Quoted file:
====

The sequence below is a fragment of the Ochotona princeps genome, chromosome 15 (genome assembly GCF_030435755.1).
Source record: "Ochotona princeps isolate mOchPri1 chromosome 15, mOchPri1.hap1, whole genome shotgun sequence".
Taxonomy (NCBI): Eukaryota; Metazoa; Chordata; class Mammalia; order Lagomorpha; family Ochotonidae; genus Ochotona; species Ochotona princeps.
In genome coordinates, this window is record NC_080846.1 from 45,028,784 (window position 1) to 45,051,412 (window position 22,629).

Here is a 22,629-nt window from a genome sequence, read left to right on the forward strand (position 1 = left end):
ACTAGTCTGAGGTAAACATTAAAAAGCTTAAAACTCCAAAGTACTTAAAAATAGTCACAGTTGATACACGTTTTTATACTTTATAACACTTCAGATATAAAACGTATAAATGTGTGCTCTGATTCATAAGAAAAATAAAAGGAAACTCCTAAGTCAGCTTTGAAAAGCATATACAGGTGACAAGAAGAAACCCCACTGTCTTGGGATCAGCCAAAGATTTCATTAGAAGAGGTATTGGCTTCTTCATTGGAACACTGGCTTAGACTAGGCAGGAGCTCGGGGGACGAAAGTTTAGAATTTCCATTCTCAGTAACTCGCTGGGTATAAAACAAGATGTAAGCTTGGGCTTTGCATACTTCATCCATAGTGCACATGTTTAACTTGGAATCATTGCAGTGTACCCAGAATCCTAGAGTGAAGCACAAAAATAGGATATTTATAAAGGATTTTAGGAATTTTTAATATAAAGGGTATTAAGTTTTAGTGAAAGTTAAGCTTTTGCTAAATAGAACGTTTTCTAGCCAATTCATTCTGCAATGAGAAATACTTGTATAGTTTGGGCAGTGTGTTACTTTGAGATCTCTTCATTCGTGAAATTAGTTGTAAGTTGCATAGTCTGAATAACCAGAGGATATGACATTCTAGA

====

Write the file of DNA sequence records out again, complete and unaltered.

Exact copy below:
The sequence below is a fragment of the Ochotona princeps genome, chromosome 15 (genome assembly GCF_030435755.1).
Source record: "Ochotona princeps isolate mOchPri1 chromosome 15, mOchPri1.hap1, whole genome shotgun sequence".
Taxonomy (NCBI): Eukaryota; Metazoa; Chordata; class Mammalia; order Lagomorpha; family Ochotonidae; genus Ochotona; species Ochotona princeps.
In genome coordinates, this window is record NC_080846.1 from 45,028,784 (window position 1) to 45,051,412 (window position 22,629).

Here is a 22,629-nt window from a genome sequence, read left to right on the forward strand (position 1 = left end):
ACTAGTCTGAGGTAAACATTAAAAAGCTTAAAACTCCAAAGTACTTAAAAATAGTCACAGTTGATACACGTTTTTATACTTTATAACACTTCAGATATAAAACGTATAAATGTGTGCTCTGATTCATAAGAAAAATAAAAGGAAACTCCTAAGTCAGCTTTGAAAAGCATATACAGGTGACAAGAAGAAACCCCACTGTCTTGGGATCAGCCAAAGATTTCATTAGAAGAGGTATTGGCTTCTTCATTGGAACACTGGCTTAGACTAGGCAGGAGCTCGGGGGACGAAAGTTTAGAATTTCCATTCTCAGTAACTCGCTGGGTATAAAACAAGATGTAAGCTTGGGCTTTGCATACTTCATCCATAGTGCACATGTTTAACTTGGAATCATTGCAGTGTACCCAGAATCCTAGAGTGAAGCACAAAAATAGGATATTTATAAAGGATTTTAGGAATTTTTAATATAAAGGGTATTAAGTTTTAGTGAAAGTTAAGCTTTTGCTAAATAGAACGTTTTCTAGCCAATTCATTCTGCAATGAGAAATACTTGTATAGTTTGGGCAGTGTGTTACTTTGAGATCTCTTCATTCGTGAAATTAGTTGTAAGTTGCATAGTCTGAATAACCAGAGGATATGACATTCTAGA